The (dictionary) definition of ‘winning’ is progress through struggle. So, hoping for a peaceful existence in the business world is like athletes striving to compete and win without having to perspire. Everything worth doing well involves an ongoing, positive struggle.
Every day we are faced with ongoing, positive struggles. We see them in:
• ‘Dating’ and getting married is nice and unchallenging, however staying married and being happy can be a serious struggle! I once tried to divorce my wife but she acted so childishly in court I was given custody of her.
• Having children is delightful, although I am told that childbirth can be a bit painful (which I know about because I cut myself shaving once)… but the teenage years can represent a sizeable struggle for all concerned.
… hoping for a peaceful existence in the business world is like athletes striving to compete and win without having to perspire
• Going through interviews and getting a good job can be demanding, but the real struggle is keeping the job and then impressing bosses and climbing to the next rung on the ladder… repeatedly! I had a boss once who liked to give people a raise just before he fired them, so that they felt like they were losing a better job!!
• Hiring staff can be tough but the real struggle is getting people to work as a team and to gladly operate by high standards of behaviour…aiming for nothing less than budget achievement. I had an employee once who told me ‘I want to get paid what I’m worth’…and I said, ‘sorry, we are not allowed to pay less than the award’.
The point then is that for an Optometry Practice, team or individual to succeed, a sense of positive struggle must prevail at all times… however the related keys to striving for achievement are purpose and enjoyment.
In other words people must be driven ‘at work’ by honourable aims, otherwise the path will lead to indulgence and not excellence… and healthy enjoyment comes from doing a tough job well, not from taking it easy. Business targets comprise a small part of a success formula: the first thrust involves ‘what will be given in service to those we serve?’, while budgets reflect a secondary aim of ‘what will we earn from those we serve?’ Higher service means higher revenues.
If the ‘order’ of these two aims gets mixed up then problems of many kinds will come home to roost.
The ‘struggle’ in business begins with satisfying customers, as opposed to ‘pacifying customers’…meaning that first we ‘listen to what is wanted’ but then we must ‘help people to achieve what they need’ (the best result).
For satisfaction to be delivered to customers, a company team must work well together, using respect and support for each others’ contributions to the achievement of successful results. The next step is that a team that works to satisfy customers must interact positively with other teams that can either add or subtract from customer success. For example, if a customer is happy after going through an eye test, but then finds that the retail area is far less professional and helpful… disaster will follow.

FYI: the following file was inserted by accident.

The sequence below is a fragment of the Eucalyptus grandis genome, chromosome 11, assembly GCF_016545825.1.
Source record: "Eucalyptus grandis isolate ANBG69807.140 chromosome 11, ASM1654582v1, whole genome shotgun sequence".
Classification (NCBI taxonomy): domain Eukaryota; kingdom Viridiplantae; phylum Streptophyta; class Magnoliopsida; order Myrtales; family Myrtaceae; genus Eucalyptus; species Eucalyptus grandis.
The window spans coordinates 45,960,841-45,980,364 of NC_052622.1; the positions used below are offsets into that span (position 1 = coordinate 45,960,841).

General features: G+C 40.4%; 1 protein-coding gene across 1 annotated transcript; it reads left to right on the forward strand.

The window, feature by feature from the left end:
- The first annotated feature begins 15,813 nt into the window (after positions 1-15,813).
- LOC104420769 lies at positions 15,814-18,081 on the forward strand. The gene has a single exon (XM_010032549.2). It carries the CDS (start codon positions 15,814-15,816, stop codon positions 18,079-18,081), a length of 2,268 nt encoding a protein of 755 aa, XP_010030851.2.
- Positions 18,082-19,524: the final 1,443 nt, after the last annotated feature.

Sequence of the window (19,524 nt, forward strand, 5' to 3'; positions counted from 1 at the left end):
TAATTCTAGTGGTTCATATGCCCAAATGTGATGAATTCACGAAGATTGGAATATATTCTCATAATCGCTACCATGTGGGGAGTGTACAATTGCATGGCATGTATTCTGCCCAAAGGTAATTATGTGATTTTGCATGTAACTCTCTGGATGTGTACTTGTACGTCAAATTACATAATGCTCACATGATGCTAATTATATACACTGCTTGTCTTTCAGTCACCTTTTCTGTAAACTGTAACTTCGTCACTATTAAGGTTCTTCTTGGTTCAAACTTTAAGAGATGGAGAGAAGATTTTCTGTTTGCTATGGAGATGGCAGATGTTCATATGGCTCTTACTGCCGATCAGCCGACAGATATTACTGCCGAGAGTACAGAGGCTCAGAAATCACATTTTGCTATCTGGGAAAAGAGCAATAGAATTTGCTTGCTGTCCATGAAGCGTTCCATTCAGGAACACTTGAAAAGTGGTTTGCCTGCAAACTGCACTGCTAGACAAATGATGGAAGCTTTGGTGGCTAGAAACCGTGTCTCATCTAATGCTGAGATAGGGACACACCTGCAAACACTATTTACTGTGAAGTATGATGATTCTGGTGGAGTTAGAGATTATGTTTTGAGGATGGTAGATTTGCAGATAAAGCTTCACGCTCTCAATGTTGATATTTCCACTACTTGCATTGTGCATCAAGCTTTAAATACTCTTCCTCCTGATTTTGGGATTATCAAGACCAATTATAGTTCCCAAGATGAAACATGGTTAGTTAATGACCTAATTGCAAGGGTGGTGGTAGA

An Elevated Focus
The final stage is the cooperation of the practice team with ‘senior management’. The role of teams is to face and master the struggle of productive work, and management must provide insights into how team efforts can best work for customers and the business. In order to succeed in battle, soldiers need an aerial view of proceedings from those in command, and a practice team needs an elevated focus from management on what needs to be done and how best to do it… and why it is important.
So, if external business ‘conditions’ ever prove to be advantageous and customers and revenue fall easily into your lap, then be thankful and make hay while the sun shines as they say… but also be very wary because such a situation is opposite to the internal struggle that must drive efforts at all times.
We don’t build our physical strength by lifting feathers and we can’t develop business results by having a dependence on favourable conditions. The lesson then is hopefully very clear: an organisation that is ‘at peace’ and which displays few, if any, signs of an enjoyable, enduring struggle for all teams… is moving towards a position of great commercial danger!
John Lees is a speaker, trainer, consultant and the author of 11 books on sales, marketing, service and leadership. Email: firstname.lastname@example.org Website: www.johnlees.com.au